6. All your projects look wonderful, even in progress. Can’t wait to see how they turn out.
    Hope the house work goes smoothly.

  7. You will have to post before and after photos of the house when done!
    I knit some of the Knitter’s Stash washcloths, but not in linen. I do have two hanks of linen now in my stash, so I will have a chance to try it. Wonder if anyone has washed the linen before knitting with it to soften it up???

  8. A “warshcloth”? Are you sure you aren’t from the Midwest? Love all the projects – I couldn’t find the Luna on Elann’s website and I ended up ordering some Shine from Knitpicks. The alpaca will go on the back burner (but I still got it!). As for the house – I guess it has to get worse before it gets better, huh?

  9. All those pretty pictures of your works in progress makes me want to cast on new things. I really want to try the Euroflax Linen! How do you like it? I don’t have enough on my needles right now!
    The house construction looks pretty intense.

  10. Hi! I just stumbled onto your blog. I’m a knitting veterinarian! Hee hee. I’m wondering what kind of yarn makes the best washcloths for kids, and if you have any idea where to get some cute animal-themed washcloth patterns?? The idea of knitting washcloths never occurred to me, but I bet my kids would love’em. I have been knitting them animals lately – you can see some in my brand-new only-three-entries knitting blog at if you want ๐Ÿ™‚

  11. I love the coppery yarn, it will be gorgeous in whatever it grows up to be.
    Glad the house is coming along, I know you will feel more settled, once IT is settled.
    Happy Knitting

  12. Wow. Good thing there’s the knitting, too–I can’t quite get my mind around all those beams going and your house staying up! Also a good thing it’s somewhat warmer out now. Ah, sigh.

  13. Alll the photos are very impressive! I liked the Estonian garden scarf the first time I saw it and now, whenever I see a photo of another one, I think to myself, Oh what a gorgeous scarf, and forget that I ever saw it before. I even forgot that I purchased the pattern and wool/silk yarn a month ago!! Thanks for remeinding me of it again!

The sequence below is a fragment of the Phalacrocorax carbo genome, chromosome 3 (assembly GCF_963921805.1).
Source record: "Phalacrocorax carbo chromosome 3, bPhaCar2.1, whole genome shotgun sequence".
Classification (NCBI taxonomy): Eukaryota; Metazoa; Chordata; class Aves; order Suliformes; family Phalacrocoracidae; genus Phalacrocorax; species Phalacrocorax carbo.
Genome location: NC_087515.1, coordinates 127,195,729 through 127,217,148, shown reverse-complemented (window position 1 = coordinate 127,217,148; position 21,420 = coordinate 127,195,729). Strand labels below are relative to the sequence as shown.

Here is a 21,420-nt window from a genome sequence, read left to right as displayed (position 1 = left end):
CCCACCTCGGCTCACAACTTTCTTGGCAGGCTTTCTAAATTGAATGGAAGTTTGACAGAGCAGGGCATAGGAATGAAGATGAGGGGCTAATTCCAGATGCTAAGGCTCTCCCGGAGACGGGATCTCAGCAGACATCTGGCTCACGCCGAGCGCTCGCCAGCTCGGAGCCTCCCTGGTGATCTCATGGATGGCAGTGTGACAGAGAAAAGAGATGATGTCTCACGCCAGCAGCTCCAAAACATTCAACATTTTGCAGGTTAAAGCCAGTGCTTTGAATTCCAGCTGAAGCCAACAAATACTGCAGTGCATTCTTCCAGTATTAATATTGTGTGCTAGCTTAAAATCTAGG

14. This is a thoroughly packed post! The house stuff is HUGE. It’s major construction. I had no idea it was that huge. That covering is impressive.
    Love the washcloth pattern (I just bought the book.) The garden scarf is beautiful. We’ll just have to be patient for eggplant. It’s not warm here today, so I can knit wool still.

  15. I love the looks of the Pippa pattern. I’d love to see you knit that one so I can watch you knit it. Rather like knitting vicariously. Too many projects on my needles to start another … but that coppery orange color is quite appealing.

  16. I hope your home is back to normal soon. Your scarf is beautiful. I love the stitch pattern and the color ๐Ÿ™‚

  17. All your projects are lovely but that copper yarn is smashing! Your poor house (and nerves!) I hope it goes quickly and painlessly!

  18. Hello – just stumbled across your blog. Really interesting stuff about the house, I’m putting you on my favourites list so I can keep up to date with the progress! Ah and the knitting, all beautiful, lovely colours, lovely patterns! Have you been to They have the most gorgeous silk there, all hand-dyed and delicious! Can recommend in a big way! And I went to the Colinette mill shop in North Wales last week… heaven has truely found a place on earth!

  19. I firmly believe that the Elann Luna ball band lies like a rug. I ordered it and some Elann Baby Silk to hold together to make the Garnstudio circle cardigan, and by my calculations, I should have made gauge exactly. Both yarns were supposed to be 100 m a ball, although the Luna was 50 grams and the Baby Silk 100. When I started knitting, my gauge was significantly off, and the Luna lasted longer than the Baby Silk. I made do, but I think something’s off somewhere with the Luna. It was nice to work with, though.